Neuropsychologic, Neuroradiologic, Endocrinologic, and Genetic Aspects of Klinefelter Syndrome
The purpose of this study is to investigate the following:
- Whether Klinefelter Syndrome is associated with altered total and regional brain volumes and altered brain activity.
- The influence of genetic factors and testosterone treatment on the neuropsychological phenotype, total and regional brain volumes and brain activity in men with Klinefelter syndrome.
|Study Design:||Observational Model: Case Control
Time Perspective: Cross-Sectional
|Official Title:||Neuropsychologic, Neuroradiologic, Endocrinologic, and Genetic Aspects of Klinefelter Syndrome|
Whole blood, serum, plasma
|Study Start Date:||November 2009|
|Estimated Study Completion Date:||June 2013|
|Primary Completion Date:||April 2012 (Final data collection date for primary outcome measure)|
|parents of Klinefelter groupe|
Klinefelter syndrome (KS) is the most common sex-chromosome disorder in men with a prevalence of 1 in 660 men. Men with the syndrome have an additional X-chromosome. The syndrome is associated with cognitive and behavioral dysfunction and also with hypogonadism. Magnetic resonance imaging have pointed to different volumetric alterations in several brain structures. Several genetic factors involving the X-chromosome have been suggested to influence the neuropsychological phenotype in men with KS.
The aim of this study is to investigate the following: 1.Whether KS is associated with altered total and regional brain volumes and altered brain activity. 2.Whether genetic factors influence the neuropsychological phenotype, total and regional brain volumes, and brain activity in men with KS. 3.Whether testosterone treatment improves cognitive skills and change brain activity in men with KS.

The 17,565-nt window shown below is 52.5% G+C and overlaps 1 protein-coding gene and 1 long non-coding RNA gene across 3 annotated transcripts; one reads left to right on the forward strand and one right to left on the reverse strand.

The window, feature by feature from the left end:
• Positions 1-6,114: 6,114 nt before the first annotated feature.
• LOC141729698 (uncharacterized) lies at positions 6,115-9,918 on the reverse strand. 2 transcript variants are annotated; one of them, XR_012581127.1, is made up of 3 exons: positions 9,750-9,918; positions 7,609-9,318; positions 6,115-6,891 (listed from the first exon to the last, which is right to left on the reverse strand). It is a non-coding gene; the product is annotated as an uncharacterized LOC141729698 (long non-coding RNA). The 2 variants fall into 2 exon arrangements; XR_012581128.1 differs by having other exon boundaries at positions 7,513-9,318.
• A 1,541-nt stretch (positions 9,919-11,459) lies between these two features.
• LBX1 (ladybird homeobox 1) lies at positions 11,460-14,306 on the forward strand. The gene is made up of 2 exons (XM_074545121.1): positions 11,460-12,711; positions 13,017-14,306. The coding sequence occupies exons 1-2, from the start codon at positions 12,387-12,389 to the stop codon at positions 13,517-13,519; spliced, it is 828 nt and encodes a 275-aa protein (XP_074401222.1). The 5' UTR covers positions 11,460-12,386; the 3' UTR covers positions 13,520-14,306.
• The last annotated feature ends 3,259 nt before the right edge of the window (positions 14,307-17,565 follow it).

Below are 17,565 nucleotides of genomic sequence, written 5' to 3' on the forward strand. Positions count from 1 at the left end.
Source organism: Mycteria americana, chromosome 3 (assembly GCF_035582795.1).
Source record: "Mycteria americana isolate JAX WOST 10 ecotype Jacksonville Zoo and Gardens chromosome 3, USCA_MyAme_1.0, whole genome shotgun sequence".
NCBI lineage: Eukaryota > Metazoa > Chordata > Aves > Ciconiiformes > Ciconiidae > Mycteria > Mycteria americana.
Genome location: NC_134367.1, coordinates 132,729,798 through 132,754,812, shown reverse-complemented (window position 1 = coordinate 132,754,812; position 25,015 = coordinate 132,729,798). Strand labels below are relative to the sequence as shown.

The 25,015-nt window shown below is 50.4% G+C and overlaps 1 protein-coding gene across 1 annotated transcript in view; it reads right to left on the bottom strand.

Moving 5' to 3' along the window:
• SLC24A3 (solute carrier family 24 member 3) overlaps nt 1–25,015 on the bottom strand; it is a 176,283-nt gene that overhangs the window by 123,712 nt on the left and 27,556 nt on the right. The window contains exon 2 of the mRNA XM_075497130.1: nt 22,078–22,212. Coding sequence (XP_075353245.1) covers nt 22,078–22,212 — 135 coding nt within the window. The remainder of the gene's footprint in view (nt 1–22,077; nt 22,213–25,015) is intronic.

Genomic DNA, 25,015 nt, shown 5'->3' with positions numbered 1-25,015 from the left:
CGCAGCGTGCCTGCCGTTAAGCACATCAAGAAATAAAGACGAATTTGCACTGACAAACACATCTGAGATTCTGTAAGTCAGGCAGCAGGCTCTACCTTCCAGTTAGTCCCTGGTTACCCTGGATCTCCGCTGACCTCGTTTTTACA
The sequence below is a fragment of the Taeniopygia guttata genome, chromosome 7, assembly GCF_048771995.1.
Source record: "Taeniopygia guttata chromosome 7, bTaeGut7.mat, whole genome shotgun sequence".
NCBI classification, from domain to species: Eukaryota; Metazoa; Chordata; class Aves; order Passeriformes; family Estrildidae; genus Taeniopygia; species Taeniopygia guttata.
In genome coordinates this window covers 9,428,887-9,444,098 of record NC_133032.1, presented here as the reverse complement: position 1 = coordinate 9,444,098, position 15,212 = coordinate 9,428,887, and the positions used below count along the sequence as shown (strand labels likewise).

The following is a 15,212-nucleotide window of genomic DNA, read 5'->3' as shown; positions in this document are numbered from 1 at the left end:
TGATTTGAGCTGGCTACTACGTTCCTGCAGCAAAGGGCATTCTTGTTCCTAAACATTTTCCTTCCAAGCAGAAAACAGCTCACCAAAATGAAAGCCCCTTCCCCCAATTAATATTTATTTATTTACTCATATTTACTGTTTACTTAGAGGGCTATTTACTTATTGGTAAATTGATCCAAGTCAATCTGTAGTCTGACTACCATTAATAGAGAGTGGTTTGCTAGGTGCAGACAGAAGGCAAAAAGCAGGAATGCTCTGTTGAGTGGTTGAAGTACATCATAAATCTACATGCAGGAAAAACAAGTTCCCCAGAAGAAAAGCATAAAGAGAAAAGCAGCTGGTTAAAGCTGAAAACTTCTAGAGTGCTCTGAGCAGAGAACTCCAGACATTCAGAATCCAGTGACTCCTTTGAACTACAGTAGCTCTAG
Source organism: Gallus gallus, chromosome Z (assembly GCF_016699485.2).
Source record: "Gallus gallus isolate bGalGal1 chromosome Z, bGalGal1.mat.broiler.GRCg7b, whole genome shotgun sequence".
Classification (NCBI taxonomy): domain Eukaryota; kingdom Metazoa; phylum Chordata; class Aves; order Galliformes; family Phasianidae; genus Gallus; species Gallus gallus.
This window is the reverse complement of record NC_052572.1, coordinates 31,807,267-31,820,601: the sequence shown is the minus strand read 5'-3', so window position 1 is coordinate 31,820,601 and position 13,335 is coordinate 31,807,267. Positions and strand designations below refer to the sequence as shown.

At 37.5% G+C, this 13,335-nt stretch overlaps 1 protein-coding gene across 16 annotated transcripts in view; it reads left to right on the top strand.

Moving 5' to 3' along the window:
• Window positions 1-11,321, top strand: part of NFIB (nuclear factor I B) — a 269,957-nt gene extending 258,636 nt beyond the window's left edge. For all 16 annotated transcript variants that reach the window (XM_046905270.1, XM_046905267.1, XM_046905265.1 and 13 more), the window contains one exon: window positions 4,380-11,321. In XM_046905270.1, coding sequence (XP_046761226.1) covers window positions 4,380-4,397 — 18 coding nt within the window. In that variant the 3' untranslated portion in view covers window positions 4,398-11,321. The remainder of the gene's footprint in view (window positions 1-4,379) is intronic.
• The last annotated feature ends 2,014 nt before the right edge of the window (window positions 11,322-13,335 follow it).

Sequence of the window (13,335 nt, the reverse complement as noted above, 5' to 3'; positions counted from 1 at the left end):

Participants are divided in 5 groups: 1. 50 men with KS who receive testosterone treatment. 2. 50 men KS who do not receive testosterone treatment. 3. 100 age-matched control men.4. 50 age-matched control women are included as a control group for X-chromosome inactivation pattern. 5. Parents of KS subjects in group 1 and 2 are included to determine the parental origin of the supernumerary X-chromosome. Methods include a 3-hour battery of standardized neuropsychological tests to cover a broad range of cognitive domains and to assess major domains of personality. We use magnetic resonance imaging to measure total and regional brain volumes and functional magnetic resonance imaging to measure brain activity while subjects are performing a attention-demanding cognitive task. The genetic testing includes the parental origin of the supernumerary X-chromosome, the pattern of X-chromosome inactivation, androgen receptor (AR) CAGn repeat length, and gene expression profile of brain-expressed genes.
|Medical Department M, Endocrinology and Diabetes, and Medical Research Laboratories, Clinical Institute, Aarhus University Hospital, Nørrebrogade 44|
|Aarhus, Denmark, 8000|
|Principal Investigator:||Claus H Gravholt, MD, DMSCI||Medical Department M, Endocrinology and Diabetes, and Medical Research Laboratories, Clinical Institute, Aarhus University Hospital, Aarhus, Denmark|
|Principal Investigator:||Anne S Jensen, MD||University of Aarhus|